Palliative chemotherapy. Ugh.

Yes. Next week. Meeting on Friday. Had my bloods done on Tuesday, ECG just before I pick up my first course of capecitabine. I got my information leaflets through yesterday.

I’m not wildly enthusiastic about this turn of events.

We knew the mets were growing, but I still feel really well. I’ve felt really well throughout this, apart from side effects of chemotherapy, radiotherapy, surgery, oestrogen antagonists, everolimus… so there’s something counter-intuitive about taking a medication with a list of side effects as long as my arm. I’m just hoping I’m one of the lucky ones.

I wasn’t expecting to have such a visceral response to the word “chemotherapy”. Whenever I see it as applied to me, I feel my whole body cringing. Because that was a grim few months of feeling tired and unenthusiastic, and slightly sick a lot of the time, and not enjoying food – or wine – or even tea! Not enjoying tea might have been worst thing, actually. That feeling of mouth-scald and metallic taste and, just ugh, no.

Palliative is not a great word, either. I’ve been “living with” for years now, but palliative sounds a bit more like “dying of”, and I’m not crazy about that as an idea. We are a new group, we “livers with”. We don’t fit the prevailing narrative well. I was referred to the local hospice for counselling 11 years ago, and it just didn’t feel right.

The other aspect of all this, though, is the logistics. Suddenly I will need a blood test every month. I have to make special arrangements to get my medication. I’m tied down.

Being a traveller has always been a huge part of my self-image. The thing that’s kept me going through lockdown has been my fantasy about pootling down through Italy, and beyond. We had a big trip planned for last June – three weeks in Malaysia, five weeks in Australia. It was cancelled because of Covid, and I have a feeling that all those dreams might now have to be modified a lot. Brexit means we don’t have reciprocal health care arrangements with the EU, so I’m going to need to have expensive and comprehensive health insurance to go anywhere outside the UK. I’m going to be more vulnerable to infections, my immune system is going to be compromised. Life has become narrower and more complicated all in one go.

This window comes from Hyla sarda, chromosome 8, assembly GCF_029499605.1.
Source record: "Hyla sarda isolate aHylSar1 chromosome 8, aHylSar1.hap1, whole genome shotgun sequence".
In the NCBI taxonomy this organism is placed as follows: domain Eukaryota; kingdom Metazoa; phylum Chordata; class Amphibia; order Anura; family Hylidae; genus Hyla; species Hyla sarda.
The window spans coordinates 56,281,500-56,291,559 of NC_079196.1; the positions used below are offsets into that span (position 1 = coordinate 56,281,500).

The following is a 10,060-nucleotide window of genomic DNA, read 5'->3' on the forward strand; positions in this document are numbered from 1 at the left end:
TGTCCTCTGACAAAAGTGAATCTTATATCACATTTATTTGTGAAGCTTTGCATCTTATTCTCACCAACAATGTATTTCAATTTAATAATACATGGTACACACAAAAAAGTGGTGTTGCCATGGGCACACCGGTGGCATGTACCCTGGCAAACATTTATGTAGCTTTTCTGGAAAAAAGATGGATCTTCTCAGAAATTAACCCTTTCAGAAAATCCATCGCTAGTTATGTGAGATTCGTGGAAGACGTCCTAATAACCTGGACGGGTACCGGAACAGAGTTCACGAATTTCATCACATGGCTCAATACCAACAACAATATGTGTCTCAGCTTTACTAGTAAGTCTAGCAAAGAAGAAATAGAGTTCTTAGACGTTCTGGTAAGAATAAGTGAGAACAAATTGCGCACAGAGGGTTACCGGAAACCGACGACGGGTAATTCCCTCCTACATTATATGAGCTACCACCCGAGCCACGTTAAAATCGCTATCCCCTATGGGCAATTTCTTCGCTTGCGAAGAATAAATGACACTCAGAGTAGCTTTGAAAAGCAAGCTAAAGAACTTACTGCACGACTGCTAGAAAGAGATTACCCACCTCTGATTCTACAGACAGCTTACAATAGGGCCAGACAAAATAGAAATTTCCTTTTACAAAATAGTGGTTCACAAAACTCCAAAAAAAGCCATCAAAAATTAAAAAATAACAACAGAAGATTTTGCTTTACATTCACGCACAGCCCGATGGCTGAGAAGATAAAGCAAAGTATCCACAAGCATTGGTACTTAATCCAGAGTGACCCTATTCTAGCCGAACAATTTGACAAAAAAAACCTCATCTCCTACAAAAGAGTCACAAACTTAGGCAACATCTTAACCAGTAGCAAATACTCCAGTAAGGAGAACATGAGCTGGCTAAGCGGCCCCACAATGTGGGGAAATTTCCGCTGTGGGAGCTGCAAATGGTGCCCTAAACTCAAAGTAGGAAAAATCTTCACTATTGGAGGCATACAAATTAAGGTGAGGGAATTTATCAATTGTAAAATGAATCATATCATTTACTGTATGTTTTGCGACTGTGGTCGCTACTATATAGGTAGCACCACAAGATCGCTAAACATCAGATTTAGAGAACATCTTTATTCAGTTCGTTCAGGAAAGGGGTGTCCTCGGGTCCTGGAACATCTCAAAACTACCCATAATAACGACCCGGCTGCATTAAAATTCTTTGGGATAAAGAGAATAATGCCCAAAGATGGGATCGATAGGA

However, I started this blog several years ago because I thought I was dying. I wanted a place to express my thoughts about that, and to think about how to die properly. Turns out I was a bit premature, and I’m hoping that I’m a bit premature this time, too. New treatments come on stream very quickly, and I obviously have relatively slow growing tumours, so I remain hopeful.

I’ve read a lot about death and dying over the last few years. It’s inescapable, sorry. Either you believe you’ll carry on being you after death, or you don’t. Either way, the best way to prepare for death is to live. That’s all I’ve come up with. I share that insight with you freely, and with love. Get on with it.

About sarahsouthwest

I'm now in my early 50s. I started writing again as a way of exploring the world, and feel that over the last 2 years I have really grown as a writer. By day I work with children and young people with mental health difficulties. I juggle my own two children, my work, my writing practice, generally managing to keep all the balls up in the air.
This entry was posted in breast cancer, Living with dying and tagged , , , , , . Bookmark the permalink.

8 Responses to Palliative chemotherapy. Ugh.

  1. Ms. Liz says:

    Thanks for sharing this Sarah. In my books, tea is essential! That little detail said so much xx

  2. pennygadd51 says:

    Don’t die yet a while, Sarah. The world needs more of your poetry. Your writing makes the world just a little better and more civilized.

  3. I agree with Penny above – you invariably write what I wish I’d written – except here of course so I wish you fare forward voyager into the weeks of your treatment that requires a courageous heart and a steely will – cups of tea would at least have helpted a bit but even that is off the cards for now. A real shame.

  4. msjadeli says:

    “Either way, the best way to prepare for death is to live.” Your attitude will keep you going strong, Sarah. {{{{HUGS}}}}

  5. Pingback: Weekly Round-Up | Journeying Beyond Breast Cancer

  6. Yes, to Living! Sending you lots of warm hugs.

  7. I love this post. It resonates with me almost 100%. I’ve been on capecitabine for almost a year. I wish you all tithe best on it.

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